Human rights situation in Darfur 'remains grim' - UN rights expert
11 July 2008 – Government forces and rebel groups continue to commit human rights violations in the Darfur region of Sudan, while populations in the southern part of the country also suffer from ongoing violence, according to an independent United Nations rights official.
Sima Samar, who has just completed a two-week visit to Sudan, also spoke out against this week’s attack on the joint UN-African Union peacekeeping operation in Darfur, known as UNAMID, which left seven dead and 19 wounded.
“I strongly condemn Tuesday’s attack on UN peacekeepers in Darfur,” she said in a statement released today. “I am deeply saddened by the loss of life and my thoughts are with the families of those killed and injured in this unacceptable attack.”
Ms. Samar, the UN Special Rapporteur on the situation of human rights in Sudan, welcomed some “positive steps” which she said the Government had taken in Darfur, including the deployment of more police officers, the increased activities of State Committees against gender-based violence and the sentencing of several regular forces personnel found guilty of rape.
“Despite such positive steps, the human rights situation on the ground remains grim,” Ms. Samar stressed, saying she had seen the town of Tawilla completely deserted following an attack by the Government’s Central Reserve Police.
She added that Darfurian civilians continue to suffer from violent actions by various rebel groups, including the destruction of villages near Kafod, the burning down of a mosque and the killing and injury of civilians.
She also noted that 135 vehicles belonging to aid agencies had been hijacked so far this year forcing the UN World Food Programme to cut its delivery of rations by half.
“The Government has primary responsibility regarding the promotion and protection of human rights,” Ms. Samar said. “I also call on the rebel groups to fully comply with their obligations under international law and to take all necessary measures to protect civilians.”
Referring to a 10 May attack on Khartoum by members of the rebel Justice and Equality Movement (JEM), Ms. Samar said she strongly condemned the reported use of child soldiers in the attack. She also welcomed the Government’s decision to allow independent observers access to the captured child combatants and urged the Sudanese authorities to help demobilize and reintegrate them into society.
Ms. Samar said that 34 civilian deaths had resulted from the fighting during the JEM attack, according to the Government, and that it appeared that a number of these deaths may have been deliberate or the result of a disproportionate use of force. She called for an official enquiry into the allegations.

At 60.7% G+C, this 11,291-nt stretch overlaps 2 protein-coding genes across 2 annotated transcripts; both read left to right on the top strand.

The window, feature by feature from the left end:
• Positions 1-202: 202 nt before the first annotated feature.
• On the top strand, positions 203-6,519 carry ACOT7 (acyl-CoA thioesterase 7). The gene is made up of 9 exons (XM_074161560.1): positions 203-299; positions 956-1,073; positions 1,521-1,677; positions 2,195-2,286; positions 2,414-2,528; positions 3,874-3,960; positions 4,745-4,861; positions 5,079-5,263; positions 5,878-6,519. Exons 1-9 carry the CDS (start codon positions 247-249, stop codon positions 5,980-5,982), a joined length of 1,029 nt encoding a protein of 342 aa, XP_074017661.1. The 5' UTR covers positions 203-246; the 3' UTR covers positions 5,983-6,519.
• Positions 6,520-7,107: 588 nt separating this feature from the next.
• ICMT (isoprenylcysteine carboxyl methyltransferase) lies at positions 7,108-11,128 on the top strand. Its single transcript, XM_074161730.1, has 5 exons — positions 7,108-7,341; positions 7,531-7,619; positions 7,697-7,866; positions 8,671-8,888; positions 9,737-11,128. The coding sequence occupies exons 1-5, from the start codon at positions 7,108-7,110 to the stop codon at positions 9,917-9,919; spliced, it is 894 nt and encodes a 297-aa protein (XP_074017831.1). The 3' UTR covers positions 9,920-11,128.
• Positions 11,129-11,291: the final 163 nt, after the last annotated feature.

Adding that she was very concerned about the Government’s response following the attack, she said that a significant number of people had reportedly been detained, although since the UN had no access to them it was impossible to verify the figures. She had also heard allegations of torture, mistreatment and inhumane detention conditions, even though the Government has assured her that its policy was not to use torture.
The Special Rapporteur also visited Abyei, a town in an oil-rich area near the boundary between northern and southern Sudan, which was largely destroyed following clashes between the Sudanese Armed Forces (SAF) and the Sudan People’s Liberation Army (SPLA). Ms. Samar said that eyewitnesses and victims reported very serious human rights violations. She called on the Government to launch an in-depth independent fact-finding enquiry and to bring the perpetrators to justice.
In Southern Sudan, Ms. Samar heard reports of fighting between villagers and SPLA forces and allegations of retaliatory killings by the SPLA, which illustrated a more general concern about the role of military SPLA forces for civilian policing. She called on authorities to make a comprehensive transition from military to civilian law enforcement.
The Special Rapporteur also said she had heard strong concerns expressed about the UN’s inability to protect the civilian population from the conflict. “The disillusionment I heard from communities in places like Tawilla or in Abyei is startlingly similar. Compounded by a lack of public awareness, expectations may often be unrealistically high,” she said, urging the UN to provide clear guidance on how exactly its protection of civilians mandate should be interpreted and implemented on the ground.
Ms. Samar will present a report on her visit to the UN Human Rights Council in Geneva in September.
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